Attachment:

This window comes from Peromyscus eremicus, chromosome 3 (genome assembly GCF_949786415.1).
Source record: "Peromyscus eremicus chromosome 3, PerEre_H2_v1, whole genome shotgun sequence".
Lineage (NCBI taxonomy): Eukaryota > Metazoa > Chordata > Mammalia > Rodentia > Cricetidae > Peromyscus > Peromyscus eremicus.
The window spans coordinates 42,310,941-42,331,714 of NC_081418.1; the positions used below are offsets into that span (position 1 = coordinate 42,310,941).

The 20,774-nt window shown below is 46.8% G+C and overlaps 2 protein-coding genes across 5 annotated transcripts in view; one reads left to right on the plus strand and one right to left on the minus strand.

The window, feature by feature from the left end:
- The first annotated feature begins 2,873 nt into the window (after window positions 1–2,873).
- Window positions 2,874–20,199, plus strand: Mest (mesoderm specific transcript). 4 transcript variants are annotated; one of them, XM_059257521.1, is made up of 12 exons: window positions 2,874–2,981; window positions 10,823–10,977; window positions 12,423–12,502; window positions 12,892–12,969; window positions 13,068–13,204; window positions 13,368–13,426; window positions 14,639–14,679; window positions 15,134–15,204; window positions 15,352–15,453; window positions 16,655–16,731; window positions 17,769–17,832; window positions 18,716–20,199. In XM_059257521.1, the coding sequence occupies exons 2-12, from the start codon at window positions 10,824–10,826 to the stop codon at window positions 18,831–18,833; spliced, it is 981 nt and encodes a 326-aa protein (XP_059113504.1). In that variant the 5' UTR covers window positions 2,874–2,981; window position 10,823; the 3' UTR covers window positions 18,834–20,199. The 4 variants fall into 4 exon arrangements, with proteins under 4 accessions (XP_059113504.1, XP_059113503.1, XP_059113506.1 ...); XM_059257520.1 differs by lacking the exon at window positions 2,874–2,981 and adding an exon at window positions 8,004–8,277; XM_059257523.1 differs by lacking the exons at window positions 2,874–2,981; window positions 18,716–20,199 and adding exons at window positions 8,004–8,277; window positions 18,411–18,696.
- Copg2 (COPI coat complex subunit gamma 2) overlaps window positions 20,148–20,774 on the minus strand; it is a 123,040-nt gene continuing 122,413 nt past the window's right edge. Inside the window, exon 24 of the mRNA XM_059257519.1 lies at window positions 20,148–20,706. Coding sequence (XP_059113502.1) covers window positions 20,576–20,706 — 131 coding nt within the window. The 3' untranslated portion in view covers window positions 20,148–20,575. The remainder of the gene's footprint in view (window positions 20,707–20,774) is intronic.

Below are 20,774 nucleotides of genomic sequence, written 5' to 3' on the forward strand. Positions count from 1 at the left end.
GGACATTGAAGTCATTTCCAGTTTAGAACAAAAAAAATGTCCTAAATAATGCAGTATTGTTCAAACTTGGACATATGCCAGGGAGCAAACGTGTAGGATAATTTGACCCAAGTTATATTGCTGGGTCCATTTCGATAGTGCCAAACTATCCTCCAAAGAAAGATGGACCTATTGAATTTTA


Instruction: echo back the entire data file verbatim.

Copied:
This window comes from Peromyscus eremicus, chromosome 3 (genome assembly GCF_949786415.1).
Source record: "Peromyscus eremicus chromosome 3, PerEre_H2_v1, whole genome shotgun sequence".
Lineage (NCBI taxonomy): Eukaryota > Metazoa > Chordata > Mammalia > Rodentia > Cricetidae > Peromyscus > Peromyscus eremicus.
The window spans coordinates 42,310,941-42,331,714 of NC_081418.1; the positions used below are offsets into that span (position 1 = coordinate 42,310,941).

The 20,774-nt window shown below is 46.8% G+C and overlaps 2 protein-coding genes across 5 annotated transcripts in view; one reads left to right on the plus strand and one right to left on the minus strand.

The window, feature by feature from the left end:
- The first annotated feature begins 2,873 nt into the window (after window positions 1–2,873).
- Window positions 2,874–20,199, plus strand: Mest (mesoderm specific transcript). 4 transcript variants are annotated; one of them, XM_059257521.1, is made up of 12 exons: window positions 2,874–2,981; window positions 10,823–10,977; window positions 12,423–12,502; window positions 12,892–12,969; window positions 13,068–13,204; window positions 13,368–13,426; window positions 14,639–14,679; window positions 15,134–15,204; window positions 15,352–15,453; window positions 16,655–16,731; window positions 17,769–17,832; window positions 18,716–20,199. In XM_059257521.1, the coding sequence occupies exons 2-12, from the start codon at window positions 10,824–10,826 to the stop codon at window positions 18,831–18,833; spliced, it is 981 nt and encodes a 326-aa protein (XP_059113504.1). In that variant the 5' UTR covers window positions 2,874–2,981; window position 10,823; the 3' UTR covers window positions 18,834–20,199. The 4 variants fall into 4 exon arrangements, with proteins under 4 accessions (XP_059113504.1, XP_059113503.1, XP_059113506.1 ...); XM_059257520.1 differs by lacking the exon at window positions 2,874–2,981 and adding an exon at window positions 8,004–8,277; XM_059257523.1 differs by lacking the exons at window positions 2,874–2,981; window positions 18,716–20,199 and adding exons at window positions 8,004–8,277; window positions 18,411–18,696.
- Copg2 (COPI coat complex subunit gamma 2) overlaps window positions 20,148–20,774 on the minus strand; it is a 123,040-nt gene continuing 122,413 nt past the window's right edge. Inside the window, exon 24 of the mRNA XM_059257519.1 lies at window positions 20,148–20,706. Coding sequence (XP_059113502.1) covers window positions 20,576–20,706 — 131 coding nt within the window. The 3' untranslated portion in view covers window positions 20,148–20,575. The remainder of the gene's footprint in view (window positions 20,707–20,774) is intronic.

Below are 20,774 nucleotides of genomic sequence, written 5' to 3' on the forward strand. Positions count from 1 at the left end.
GGACATTGAAGTCATTTCCAGTTTAGAACAAAAAAAATGTCCTAAATAATGCAGTATTGTTCAAACTTGGACATATGCCAGGGAGCAAACGTGTAGGATAATTTGACCCAAGTTATATTGCTGGGTCCATTTCGATAGTGCCAAACTATCCTCCAAAGAAAGATGGACCTATTGAATTTTA